The Power of Larger than Life Portraits
- May Hemler’s Division III project photographed subjects with disabilities in a way that turned the "pitiful gaze that disabled people often get upside down.” She says, “I didn’t want viewers to pity my subjects at all— I want them to be taken aback by how whole and strong the people look.” She produced 10 striking portraits, shot with film and then scanned, presenting her subjects in an intimate manner.
- In addition to the portraits, Hemler amassed a collection of what she refers to as “image and object-based disability history.” Sourced from online collections, museums, and books, the historical images are portraits of disabled people at their place of work, in their home or the studio, or with family and friends. Also included are posters, pamphlets, and postcards that Hemler say help to illustrate the often well-intentioned, but ultimately damaging role that disability advocacy has played in the past.
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My name is May Hemler, and my DIV III is a portrait series that focuses on subversive and radical disabled people. It's based a lot on my own experience with disability and chronic pain and trying to find ways to overcome pity and find power. A lot of my interaction with other disabled people happens online because so many of us are confined to our spaces, unable to even leave our homes at some point. So that's how I thought who would be best to go about finding people.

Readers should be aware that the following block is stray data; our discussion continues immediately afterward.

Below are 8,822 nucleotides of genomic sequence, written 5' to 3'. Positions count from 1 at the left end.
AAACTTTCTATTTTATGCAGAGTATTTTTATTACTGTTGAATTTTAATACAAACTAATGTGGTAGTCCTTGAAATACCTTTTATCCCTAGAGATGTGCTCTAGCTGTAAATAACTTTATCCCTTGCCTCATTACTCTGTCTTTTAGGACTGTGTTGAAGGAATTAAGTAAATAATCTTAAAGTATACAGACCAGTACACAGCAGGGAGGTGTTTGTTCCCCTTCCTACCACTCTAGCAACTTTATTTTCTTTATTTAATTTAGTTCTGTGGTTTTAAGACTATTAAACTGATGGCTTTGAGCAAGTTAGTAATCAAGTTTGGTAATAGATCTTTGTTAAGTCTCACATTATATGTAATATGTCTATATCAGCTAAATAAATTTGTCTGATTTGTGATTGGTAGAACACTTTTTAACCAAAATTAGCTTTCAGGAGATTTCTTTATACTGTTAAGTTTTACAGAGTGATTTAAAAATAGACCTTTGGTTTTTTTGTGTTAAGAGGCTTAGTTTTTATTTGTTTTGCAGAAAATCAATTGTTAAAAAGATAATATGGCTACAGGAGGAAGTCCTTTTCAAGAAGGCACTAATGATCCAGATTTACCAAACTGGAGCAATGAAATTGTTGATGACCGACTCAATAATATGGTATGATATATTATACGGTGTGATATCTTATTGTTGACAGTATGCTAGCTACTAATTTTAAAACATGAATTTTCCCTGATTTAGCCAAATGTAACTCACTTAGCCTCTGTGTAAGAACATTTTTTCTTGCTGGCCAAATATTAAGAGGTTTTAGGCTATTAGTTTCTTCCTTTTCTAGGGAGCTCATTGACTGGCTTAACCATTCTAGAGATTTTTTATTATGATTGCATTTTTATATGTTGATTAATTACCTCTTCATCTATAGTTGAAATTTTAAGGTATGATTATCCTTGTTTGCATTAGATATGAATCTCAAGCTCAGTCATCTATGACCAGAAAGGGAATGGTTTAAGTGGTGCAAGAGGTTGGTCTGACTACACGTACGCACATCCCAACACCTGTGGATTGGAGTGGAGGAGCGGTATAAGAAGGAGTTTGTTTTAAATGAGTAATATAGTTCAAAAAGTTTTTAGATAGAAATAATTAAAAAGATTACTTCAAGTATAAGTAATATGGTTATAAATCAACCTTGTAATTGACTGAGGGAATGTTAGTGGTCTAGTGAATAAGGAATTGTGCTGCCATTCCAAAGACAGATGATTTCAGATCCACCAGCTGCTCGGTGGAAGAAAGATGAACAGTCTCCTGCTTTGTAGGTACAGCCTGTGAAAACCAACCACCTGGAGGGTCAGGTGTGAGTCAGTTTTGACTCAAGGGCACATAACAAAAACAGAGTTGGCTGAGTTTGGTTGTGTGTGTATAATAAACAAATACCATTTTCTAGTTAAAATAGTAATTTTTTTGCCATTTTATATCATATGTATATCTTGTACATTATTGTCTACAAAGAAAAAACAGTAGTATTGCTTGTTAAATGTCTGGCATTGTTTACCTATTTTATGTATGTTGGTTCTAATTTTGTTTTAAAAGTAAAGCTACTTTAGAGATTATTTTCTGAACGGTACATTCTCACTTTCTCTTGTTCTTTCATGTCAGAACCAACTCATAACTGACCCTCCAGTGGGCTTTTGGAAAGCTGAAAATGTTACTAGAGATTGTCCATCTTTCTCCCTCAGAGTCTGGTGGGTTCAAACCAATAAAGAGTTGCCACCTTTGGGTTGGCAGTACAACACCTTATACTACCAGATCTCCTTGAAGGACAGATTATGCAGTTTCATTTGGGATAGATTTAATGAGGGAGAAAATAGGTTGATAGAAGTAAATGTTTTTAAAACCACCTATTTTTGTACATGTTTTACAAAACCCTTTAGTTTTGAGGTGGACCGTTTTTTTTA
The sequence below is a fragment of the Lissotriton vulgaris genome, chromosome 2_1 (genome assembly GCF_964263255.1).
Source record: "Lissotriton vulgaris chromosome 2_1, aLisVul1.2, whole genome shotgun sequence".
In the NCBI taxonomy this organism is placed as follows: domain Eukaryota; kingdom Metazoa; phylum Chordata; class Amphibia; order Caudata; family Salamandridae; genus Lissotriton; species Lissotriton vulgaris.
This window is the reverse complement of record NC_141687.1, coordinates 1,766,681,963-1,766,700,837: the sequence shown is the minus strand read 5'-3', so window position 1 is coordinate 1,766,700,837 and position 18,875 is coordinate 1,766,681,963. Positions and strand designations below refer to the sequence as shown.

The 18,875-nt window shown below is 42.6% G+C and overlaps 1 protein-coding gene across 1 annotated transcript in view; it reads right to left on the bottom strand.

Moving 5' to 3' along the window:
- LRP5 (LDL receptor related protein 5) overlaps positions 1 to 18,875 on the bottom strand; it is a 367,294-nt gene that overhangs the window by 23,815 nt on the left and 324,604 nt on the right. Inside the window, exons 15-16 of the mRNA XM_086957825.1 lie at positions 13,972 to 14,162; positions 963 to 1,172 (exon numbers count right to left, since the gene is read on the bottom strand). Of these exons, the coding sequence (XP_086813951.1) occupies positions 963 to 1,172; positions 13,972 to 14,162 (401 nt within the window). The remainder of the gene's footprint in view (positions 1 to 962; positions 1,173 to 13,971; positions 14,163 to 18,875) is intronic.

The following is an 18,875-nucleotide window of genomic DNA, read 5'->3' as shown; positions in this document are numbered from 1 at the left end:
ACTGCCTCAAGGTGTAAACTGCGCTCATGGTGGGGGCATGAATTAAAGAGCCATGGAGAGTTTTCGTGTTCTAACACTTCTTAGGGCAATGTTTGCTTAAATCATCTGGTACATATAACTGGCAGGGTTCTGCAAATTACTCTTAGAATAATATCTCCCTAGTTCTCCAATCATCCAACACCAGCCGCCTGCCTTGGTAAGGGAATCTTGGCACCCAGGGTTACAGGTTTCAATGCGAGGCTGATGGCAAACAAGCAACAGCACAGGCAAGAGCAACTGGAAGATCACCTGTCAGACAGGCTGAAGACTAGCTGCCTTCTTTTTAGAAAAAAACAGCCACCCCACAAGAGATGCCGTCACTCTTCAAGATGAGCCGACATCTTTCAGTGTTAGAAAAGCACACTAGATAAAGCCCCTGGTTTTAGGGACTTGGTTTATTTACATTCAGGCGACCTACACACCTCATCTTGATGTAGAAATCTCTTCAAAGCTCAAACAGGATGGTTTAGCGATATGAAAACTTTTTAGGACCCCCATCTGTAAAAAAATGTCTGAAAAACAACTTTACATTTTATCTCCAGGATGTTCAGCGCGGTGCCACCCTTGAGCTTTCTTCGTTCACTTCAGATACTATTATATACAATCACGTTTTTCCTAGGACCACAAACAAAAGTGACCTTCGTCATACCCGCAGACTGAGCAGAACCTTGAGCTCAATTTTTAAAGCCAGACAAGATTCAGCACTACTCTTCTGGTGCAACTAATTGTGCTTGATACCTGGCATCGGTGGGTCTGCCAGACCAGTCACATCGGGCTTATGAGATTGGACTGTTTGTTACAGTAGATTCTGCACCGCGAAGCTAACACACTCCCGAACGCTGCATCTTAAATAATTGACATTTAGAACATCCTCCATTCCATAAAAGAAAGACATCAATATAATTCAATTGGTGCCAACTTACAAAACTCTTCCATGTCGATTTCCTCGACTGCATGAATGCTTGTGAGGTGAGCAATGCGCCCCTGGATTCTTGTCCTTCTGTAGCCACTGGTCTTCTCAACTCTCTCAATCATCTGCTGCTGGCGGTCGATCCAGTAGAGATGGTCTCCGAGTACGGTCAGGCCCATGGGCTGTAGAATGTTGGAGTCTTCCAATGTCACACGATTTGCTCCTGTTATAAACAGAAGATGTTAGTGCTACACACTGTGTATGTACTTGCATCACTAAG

I've always had an interest in photography, but this is my first project that is solely portraiture. I wanted all the subjects to feel really powerful. So that's why I chose large format. You can create these like larger than life portraits of your subjects. This was my first time working with color film. I had to supply my own chemicals, and learn how to develop color film, and then learn how to scan film, and then edit and print digitally.
With analog photography, because it takes a long time to set up, and you get to really talk to your subjects-- and that's something that I was worried about-- people not really wanting to talk to me about their day-to-day lives, or why they wanted to be in my project or anything like that. But people usually tend to open up and be willing to share, which is really great. After this, I'm going to start trying to make this project into a book and just work on that until graduation.